Antivirus Against Toxic People

I am a very cautious and paranoid web user since I am so exposed by the work that I do. Even so, I still get emails from time to time from technical troglodytes, mainly my sister and a few old high school friends, addressed to me (with somebody else’s bogus email address in the header) containing a link to some obscure website, but I absolutely never click on any of those links… as I am sure that they did to give up my email address from their address books. Now that I have cast such a perfect image of myself, it is true confessions time… I recently told an ESET Smart Security popup window that it was OK to allow access to a software upgrade and later found that it also came with malware. It took hours of digging to ferret out the culprit and make it stop. Why do people who write these programs think it’s acceptable to annoy the hell out of me and then try to sell me something? It is a sales tactic of “Here! Smell my armpit… and now buy my deodorant.”

I am an ardent advocate of demanding that human resources treat employees as people rather than assets to be manipulated and arranged neatly into orderly piles. Admittedly, sometimes that temptation to wish for a “Do you really want to deal with this person” button appearing like a popup from my antivirus program is overwhelming. Some people are never happy, never satisfied, always complaining, and are a constant reminder that 20% of the people will cause 80% of your problems. The antivirus for toxic people should already be resident in our personal CPU, our logical biological brain. Like most solutions, it must be programmed to respond appropriately and without overreaction.

  1. Never respond emotionally – Human to human interaction is always touchy at best, but it is always better to choose the appropriate organ with which to respond. Using the glands and firing off hormonal driven angry responses is never as productive as choosing the brain and offering logical conversation. These are not real daggers being hurled by the individual, so deflect them harmlessly and refrain from escalating the conflict.
  2. Analyze the situation – Every squeaky wheel is not just clamoring for more grease. Sometimes a wheel is legitimately contaminated by an irritant and even the smallest grain of sand can cause wear and pain. Giving the other person the benefit of the doubt first clears the air for dialog. Reasonable accommodation to stress is an allowable solution, but offering pseudo-psychiatric advice is not.
  3. Discuss facts, not fiction – A perceived injustice may not be real, but it is real in the mind of the person who brings it forward. Listen to the whole story and allow it to unfold. Sometimes listening is all it takes to solve the problem for someone that is only looking for attention, but often a stronger case for truth has to be prepared. Only matters of life and death have to be resolved instantly, so taking a break to gather data is always appropriate. It also allows for a cooling off period.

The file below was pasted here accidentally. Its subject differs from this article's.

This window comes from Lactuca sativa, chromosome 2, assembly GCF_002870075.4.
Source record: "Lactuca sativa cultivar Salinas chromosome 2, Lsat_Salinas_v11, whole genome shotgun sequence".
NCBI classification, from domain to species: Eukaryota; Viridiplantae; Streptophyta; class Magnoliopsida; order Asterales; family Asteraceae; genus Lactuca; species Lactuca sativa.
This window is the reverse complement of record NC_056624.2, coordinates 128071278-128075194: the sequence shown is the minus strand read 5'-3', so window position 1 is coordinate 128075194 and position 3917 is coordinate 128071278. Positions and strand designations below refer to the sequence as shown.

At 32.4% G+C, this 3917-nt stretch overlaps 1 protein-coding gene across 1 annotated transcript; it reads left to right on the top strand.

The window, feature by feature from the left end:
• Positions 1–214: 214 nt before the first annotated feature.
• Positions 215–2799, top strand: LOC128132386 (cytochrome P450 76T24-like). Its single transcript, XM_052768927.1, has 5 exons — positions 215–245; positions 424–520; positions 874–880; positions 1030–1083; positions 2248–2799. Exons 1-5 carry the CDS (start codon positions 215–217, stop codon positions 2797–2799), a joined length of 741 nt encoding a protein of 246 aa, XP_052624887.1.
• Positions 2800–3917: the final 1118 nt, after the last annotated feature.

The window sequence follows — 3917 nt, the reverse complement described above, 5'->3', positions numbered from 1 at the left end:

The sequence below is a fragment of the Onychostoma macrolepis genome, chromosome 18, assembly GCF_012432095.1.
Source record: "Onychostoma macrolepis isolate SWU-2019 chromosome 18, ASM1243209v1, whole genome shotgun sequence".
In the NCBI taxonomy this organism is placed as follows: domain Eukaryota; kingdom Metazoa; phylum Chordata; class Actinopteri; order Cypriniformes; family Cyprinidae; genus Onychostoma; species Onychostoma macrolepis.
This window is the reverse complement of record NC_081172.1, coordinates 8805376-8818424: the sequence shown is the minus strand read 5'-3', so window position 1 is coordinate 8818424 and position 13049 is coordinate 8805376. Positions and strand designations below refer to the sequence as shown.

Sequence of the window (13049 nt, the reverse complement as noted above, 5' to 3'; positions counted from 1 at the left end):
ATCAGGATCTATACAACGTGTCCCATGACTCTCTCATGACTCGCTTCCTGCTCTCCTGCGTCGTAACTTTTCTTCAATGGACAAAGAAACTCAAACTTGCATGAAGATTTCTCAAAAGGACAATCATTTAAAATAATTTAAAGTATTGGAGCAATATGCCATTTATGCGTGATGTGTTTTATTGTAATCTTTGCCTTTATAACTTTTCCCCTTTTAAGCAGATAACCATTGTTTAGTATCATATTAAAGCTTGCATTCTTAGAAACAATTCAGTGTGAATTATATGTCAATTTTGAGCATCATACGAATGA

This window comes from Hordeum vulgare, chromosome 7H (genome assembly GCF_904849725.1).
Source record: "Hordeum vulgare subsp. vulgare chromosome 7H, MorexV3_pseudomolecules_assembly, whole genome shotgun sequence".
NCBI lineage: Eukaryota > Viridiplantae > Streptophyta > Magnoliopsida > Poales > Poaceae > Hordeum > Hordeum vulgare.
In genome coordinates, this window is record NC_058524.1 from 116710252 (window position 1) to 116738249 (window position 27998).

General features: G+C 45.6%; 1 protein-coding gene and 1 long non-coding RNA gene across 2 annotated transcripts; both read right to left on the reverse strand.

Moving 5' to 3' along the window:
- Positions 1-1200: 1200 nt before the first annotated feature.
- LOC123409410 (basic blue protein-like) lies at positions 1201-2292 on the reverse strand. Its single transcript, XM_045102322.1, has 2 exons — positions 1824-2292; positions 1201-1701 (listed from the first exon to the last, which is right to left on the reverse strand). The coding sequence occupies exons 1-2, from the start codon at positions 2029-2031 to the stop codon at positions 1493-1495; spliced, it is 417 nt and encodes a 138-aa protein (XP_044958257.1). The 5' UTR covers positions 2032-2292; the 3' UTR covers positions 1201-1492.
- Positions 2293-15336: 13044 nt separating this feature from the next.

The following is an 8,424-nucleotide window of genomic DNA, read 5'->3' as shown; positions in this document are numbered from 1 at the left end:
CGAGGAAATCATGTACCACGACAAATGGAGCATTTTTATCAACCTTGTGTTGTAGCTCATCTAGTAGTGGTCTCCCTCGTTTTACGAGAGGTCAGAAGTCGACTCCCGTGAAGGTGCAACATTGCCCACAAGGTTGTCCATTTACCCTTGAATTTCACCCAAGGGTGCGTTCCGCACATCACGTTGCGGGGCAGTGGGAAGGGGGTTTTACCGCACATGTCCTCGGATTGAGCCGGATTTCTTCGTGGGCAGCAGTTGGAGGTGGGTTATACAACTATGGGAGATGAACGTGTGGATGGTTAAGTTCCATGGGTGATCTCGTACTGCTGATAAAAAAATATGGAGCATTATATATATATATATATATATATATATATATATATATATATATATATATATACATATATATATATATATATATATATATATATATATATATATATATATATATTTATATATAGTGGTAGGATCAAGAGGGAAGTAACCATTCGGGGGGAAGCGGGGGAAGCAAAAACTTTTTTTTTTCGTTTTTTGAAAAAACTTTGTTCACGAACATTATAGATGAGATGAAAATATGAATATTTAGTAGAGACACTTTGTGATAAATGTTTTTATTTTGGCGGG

4. Call in the cavalry – Being careful not to give the impression that you are ganging up on the individual, bringing in a third party can often defuse a toxic situation. To avoid a “two against one” scenario, the other person should assume the role of an arbiter listening to all the facts. It is also important to plan for escalation beyond this point and an observer to the conflict can be valuable in later defending actions taken.
  5. Consider the next steps – Allowing that all efforts to resolve issues with a truly toxic individual may result in failure, the next step may be simply avoidance. The boiling pot will boil until their fire runs out of fuel… no harm done. More drastic measures must be considered if it is likely that the infection will spread. An antivirus-like quarantine may be necessary. Salvaging a productive employee is preferable to termination, but one individual can contribute to an unwelcome toxic culture.

Just as I had to take the blame for allowing malware to invade my computer, we must always be ready to look with honesty at the results of our actions in the workplace. Sometimes we are at fault when things go wrong. Hopefully the culture we are building will be as forgiving of us as we are of others.

Image credit: chaosmaker / 123RF Stock Photo


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  1. Tom A great post, I am in the process of writing a book about relationships at work and discuss the concept of toxic relationships (Adversary and Rival) as well as positive relationships (Ally and Supporter).
    A toxic relationship can be very stressful not just for the person on the receiving end but also those who are caught in the fall out around it. Taking action to address toxic behaviors before they infect the team / organization culture is critical, and owned by everyone.

  1. […] a little more limited when we encounter people who have decided to be painful. I wrote an article Antivirus Against Toxic People in which I pointed out five ways that problem people can be handled from a human resources […]

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